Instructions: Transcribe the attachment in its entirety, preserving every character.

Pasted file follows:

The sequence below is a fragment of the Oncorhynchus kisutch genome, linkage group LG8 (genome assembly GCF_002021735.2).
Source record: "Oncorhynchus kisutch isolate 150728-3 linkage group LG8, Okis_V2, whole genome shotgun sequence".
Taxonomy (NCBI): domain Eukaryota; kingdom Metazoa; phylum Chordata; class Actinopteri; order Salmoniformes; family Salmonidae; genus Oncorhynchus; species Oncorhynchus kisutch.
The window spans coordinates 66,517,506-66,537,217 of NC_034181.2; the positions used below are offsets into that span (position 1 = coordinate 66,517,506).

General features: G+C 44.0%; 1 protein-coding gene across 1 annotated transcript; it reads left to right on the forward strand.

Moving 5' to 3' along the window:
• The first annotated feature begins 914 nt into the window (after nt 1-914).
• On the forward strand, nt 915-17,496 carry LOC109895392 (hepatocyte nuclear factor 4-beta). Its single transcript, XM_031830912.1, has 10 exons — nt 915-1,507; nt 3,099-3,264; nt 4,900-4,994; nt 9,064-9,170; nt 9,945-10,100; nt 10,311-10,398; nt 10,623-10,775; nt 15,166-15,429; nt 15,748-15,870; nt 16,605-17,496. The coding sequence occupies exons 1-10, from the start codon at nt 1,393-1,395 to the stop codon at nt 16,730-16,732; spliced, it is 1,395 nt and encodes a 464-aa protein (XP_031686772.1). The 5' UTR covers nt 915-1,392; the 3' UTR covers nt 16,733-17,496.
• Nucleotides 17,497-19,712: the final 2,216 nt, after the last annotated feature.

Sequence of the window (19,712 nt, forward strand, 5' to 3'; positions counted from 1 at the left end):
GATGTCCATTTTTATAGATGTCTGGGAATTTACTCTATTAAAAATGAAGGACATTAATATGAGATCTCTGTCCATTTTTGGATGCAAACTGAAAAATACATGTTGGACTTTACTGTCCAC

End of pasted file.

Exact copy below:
The sequence below is a fragment of the Oncorhynchus kisutch genome, linkage group LG8 (genome assembly GCF_002021735.2).
Source record: "Oncorhynchus kisutch isolate 150728-3 linkage group LG8, Okis_V2, whole genome shotgun sequence".
Taxonomy (NCBI): domain Eukaryota; kingdom Metazoa; phylum Chordata; class Actinopteri; order Salmoniformes; family Salmonidae; genus Oncorhynchus; species Oncorhynchus kisutch.
The window spans coordinates 66,517,506-66,537,217 of NC_034181.2; the positions used below are offsets into that span (position 1 = coordinate 66,517,506).

General features: G+C 44.0%; 1 protein-coding gene across 1 annotated transcript; it reads left to right on the forward strand.

Moving 5' to 3' along the window:
• The first annotated feature begins 914 nt into the window (after nt 1-914).
• On the forward strand, nt 915-17,496 carry LOC109895392 (hepatocyte nuclear factor 4-beta). Its single transcript, XM_031830912.1, has 10 exons — nt 915-1,507; nt 3,099-3,264; nt 4,900-4,994; nt 9,064-9,170; nt 9,945-10,100; nt 10,311-10,398; nt 10,623-10,775; nt 15,166-15,429; nt 15,748-15,870; nt 16,605-17,496. The coding sequence occupies exons 1-10, from the start codon at nt 1,393-1,395 to the stop codon at nt 16,730-16,732; spliced, it is 1,395 nt and encodes a 464-aa protein (XP_031686772.1). The 5' UTR covers nt 915-1,392; the 3' UTR covers nt 16,733-17,496.
• Nucleotides 17,497-19,712: the final 2,216 nt, after the last annotated feature.

Sequence of the window (19,712 nt, forward strand, 5' to 3'; positions counted from 1 at the left end):
GATGTCCATTTTTATAGATGTCTGGGAATTTACTCTATTAAAAATGAAGGACATTAATATGAGATCTCTGTCCATTTTTGGATGCAAACTGAAAAATACATGTTGGACTTTACTGTCCAC